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Psychological inoculation protects against the social media infodemic

Research output: Contribution to Journal/MagazineJournal articlepeer-review

Article number5780
<mark>Journal publication date</mark>8/04/2023
<mark>Journal</mark>Scientific Reports
Issue number1
Number of pages13
Publication StatusPublished
<mark>Original language</mark>English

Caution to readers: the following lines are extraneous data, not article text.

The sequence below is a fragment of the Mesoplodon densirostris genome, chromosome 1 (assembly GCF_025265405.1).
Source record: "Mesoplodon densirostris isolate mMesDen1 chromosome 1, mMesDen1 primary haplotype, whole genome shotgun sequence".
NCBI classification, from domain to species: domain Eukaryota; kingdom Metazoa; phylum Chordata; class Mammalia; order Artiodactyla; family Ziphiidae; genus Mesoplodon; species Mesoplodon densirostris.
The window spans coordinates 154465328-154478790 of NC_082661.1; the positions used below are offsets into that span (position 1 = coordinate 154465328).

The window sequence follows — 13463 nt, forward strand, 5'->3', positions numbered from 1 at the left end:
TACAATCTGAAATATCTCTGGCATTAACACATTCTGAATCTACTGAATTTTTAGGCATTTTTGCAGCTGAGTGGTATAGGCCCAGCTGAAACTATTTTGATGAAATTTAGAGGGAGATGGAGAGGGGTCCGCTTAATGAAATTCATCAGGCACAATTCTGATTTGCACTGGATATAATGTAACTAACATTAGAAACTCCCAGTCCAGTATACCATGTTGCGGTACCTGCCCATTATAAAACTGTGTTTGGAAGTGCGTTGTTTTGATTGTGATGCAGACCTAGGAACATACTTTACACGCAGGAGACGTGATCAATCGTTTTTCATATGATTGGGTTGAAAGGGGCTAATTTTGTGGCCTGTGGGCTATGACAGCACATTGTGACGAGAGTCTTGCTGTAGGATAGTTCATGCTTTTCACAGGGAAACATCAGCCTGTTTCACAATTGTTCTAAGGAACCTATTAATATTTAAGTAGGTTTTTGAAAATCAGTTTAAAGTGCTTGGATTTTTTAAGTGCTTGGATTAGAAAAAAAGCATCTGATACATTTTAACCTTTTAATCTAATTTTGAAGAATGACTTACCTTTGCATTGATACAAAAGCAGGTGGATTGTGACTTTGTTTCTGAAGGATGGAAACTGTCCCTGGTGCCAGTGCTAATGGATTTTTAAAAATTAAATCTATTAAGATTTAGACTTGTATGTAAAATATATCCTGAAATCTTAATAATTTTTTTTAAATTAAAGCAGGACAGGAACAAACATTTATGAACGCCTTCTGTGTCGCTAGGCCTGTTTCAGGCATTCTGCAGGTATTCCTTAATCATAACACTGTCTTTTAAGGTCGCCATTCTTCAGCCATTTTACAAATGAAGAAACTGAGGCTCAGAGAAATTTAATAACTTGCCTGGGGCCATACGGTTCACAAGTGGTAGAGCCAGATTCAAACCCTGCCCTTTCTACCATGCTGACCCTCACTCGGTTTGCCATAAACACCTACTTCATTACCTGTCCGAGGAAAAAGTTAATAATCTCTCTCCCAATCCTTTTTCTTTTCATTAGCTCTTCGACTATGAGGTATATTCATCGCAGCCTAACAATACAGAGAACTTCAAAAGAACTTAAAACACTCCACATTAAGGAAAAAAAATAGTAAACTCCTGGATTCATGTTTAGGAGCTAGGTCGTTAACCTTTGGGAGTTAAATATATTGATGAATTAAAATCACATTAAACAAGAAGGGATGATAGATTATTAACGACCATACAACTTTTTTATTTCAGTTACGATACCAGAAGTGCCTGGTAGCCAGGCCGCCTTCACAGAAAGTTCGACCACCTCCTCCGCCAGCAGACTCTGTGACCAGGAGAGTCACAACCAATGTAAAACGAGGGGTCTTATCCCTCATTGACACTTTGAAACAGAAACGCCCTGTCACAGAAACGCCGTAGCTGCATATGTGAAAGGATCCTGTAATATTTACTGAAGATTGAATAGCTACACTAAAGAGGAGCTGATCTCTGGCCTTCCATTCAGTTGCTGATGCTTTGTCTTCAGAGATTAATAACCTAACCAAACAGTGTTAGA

Misinformation can have a profound detrimental impact on populations’ wellbeing. In this large UK-based online experiment (n = 2430), we assessed the performance of false tag and inoculation interventions in protecting against different forms of misinformation (‘variants’). While previous experiments have used perception- or intention-based outcome measures, we presented participants with real-life misinformation posts in a social media platform simulation and measured their engagement, a more ecologically valid approach. Our pre-registered mixed-effects models indicated that both interventions reduced engagement with misinformation, but inoculation was most effective. However, random differences analysis revealed that the protection conferred by inoculation differed across posts. Moderation analysis indicated that immunity provided by inoculation is robust to variation in individuals’ cognitive reflection. This study provides novel evidence on the general effectiveness of inoculation interventions over false tags, social media platforms’ current approach. Given inoculation’s effect heterogeneity, a concert of interventions will likely be required for future safeguarding efforts.